Wind turbines are a source of frustration for many Wyomingites, as are insects. 

The former can potentially furnish the state with renewable energy, though that’s up for debate with certain senators, and the latter, though pesky, are responsible for a host of environmental benefits. 

A former University of Wyoming student found that insects are big fans of the turbines. At least, the white ones–not so much other colors. A few summers ago, Madison Crawford conducted tests to see the effect that different-colored wind turbines had on insect attraction. 

The result: bugs like the white and lighter-colored turbines, thus resulting in a lot of dead bugs accumulating on turbine blades (decreasing their efficiency) and more dead birds around turbines that were in search of lunch.

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Bugs are essential as “they maintain healthy soil, recycle nutrients, pollinate flowers and crops, and control pests” (World Wildlife Magazine).

Wind energy, though aesthetically unappealing, is cheaper. The Montana Public Service Commission compiled cost-comparing research: Nationally, financial analyst firm Lazard found in December 2016 unsubsidized wind projects costing between $32 and $62 per megawatt-hour while coal cost between $57 and $148 per megawatt-hour” (Montana Environmental Information Center).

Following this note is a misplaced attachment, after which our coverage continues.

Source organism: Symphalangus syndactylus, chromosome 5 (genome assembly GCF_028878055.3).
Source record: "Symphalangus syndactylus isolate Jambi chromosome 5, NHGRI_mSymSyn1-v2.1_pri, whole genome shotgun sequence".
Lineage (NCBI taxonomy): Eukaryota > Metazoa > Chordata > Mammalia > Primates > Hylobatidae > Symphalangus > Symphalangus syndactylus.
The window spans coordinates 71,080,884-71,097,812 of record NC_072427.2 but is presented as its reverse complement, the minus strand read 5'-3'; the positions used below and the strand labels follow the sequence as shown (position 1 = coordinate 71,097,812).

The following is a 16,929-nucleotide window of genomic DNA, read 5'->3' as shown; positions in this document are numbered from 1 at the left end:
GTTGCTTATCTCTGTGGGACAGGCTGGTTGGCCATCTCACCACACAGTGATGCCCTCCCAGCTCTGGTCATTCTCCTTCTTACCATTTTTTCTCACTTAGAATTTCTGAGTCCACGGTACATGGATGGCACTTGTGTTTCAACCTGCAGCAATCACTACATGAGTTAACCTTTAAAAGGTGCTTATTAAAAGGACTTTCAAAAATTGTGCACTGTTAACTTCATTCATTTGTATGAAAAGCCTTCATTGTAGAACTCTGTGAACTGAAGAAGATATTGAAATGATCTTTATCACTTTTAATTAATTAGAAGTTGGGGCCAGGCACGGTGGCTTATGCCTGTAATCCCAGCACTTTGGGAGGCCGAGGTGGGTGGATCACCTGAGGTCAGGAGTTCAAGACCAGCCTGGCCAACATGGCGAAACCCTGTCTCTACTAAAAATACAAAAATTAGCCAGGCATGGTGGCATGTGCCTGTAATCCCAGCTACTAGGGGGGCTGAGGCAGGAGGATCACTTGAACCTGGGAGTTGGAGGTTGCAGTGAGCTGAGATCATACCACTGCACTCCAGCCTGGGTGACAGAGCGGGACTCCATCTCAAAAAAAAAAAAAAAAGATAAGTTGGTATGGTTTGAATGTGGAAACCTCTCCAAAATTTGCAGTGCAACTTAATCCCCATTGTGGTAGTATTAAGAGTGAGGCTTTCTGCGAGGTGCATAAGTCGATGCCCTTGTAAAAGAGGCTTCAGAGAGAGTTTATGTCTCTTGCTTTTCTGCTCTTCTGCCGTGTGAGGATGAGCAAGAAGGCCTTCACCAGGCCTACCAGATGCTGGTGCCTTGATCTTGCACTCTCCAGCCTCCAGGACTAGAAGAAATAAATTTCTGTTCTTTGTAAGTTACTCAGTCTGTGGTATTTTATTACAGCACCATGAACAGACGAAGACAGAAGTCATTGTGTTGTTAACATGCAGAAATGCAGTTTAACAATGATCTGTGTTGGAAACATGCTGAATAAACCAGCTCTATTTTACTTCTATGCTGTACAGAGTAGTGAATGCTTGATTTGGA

Her research was recently published in “The Western North American Naturalist,” a peer-reviewed journal focusing on environmental issues.

“Insects do not come to mind when people think of wind turbines, but they should. Insect debris on turbine blades can reduce the power produced by 50 percent when wind speeds exceed 26 mph. If we can reduce insects at wind facilities, more energy may be produced, and fewer birds may be around turbines. That is a potential positive result worth testing,” said Lusha Tronstad, lead invertebrate zoologist with UW’s Wyoming Natural Diversity Database and co-author of Crawford’s publication. 

Painting them would help the bugs, and maybe it would help them be less of an eyesore.


Dowlin Ditch Project

The City of Laramie plans to reconstruct the Dowlin Diversion Dam. The project will aid with water and wildlife management, and possible recreational opportunities in the future.

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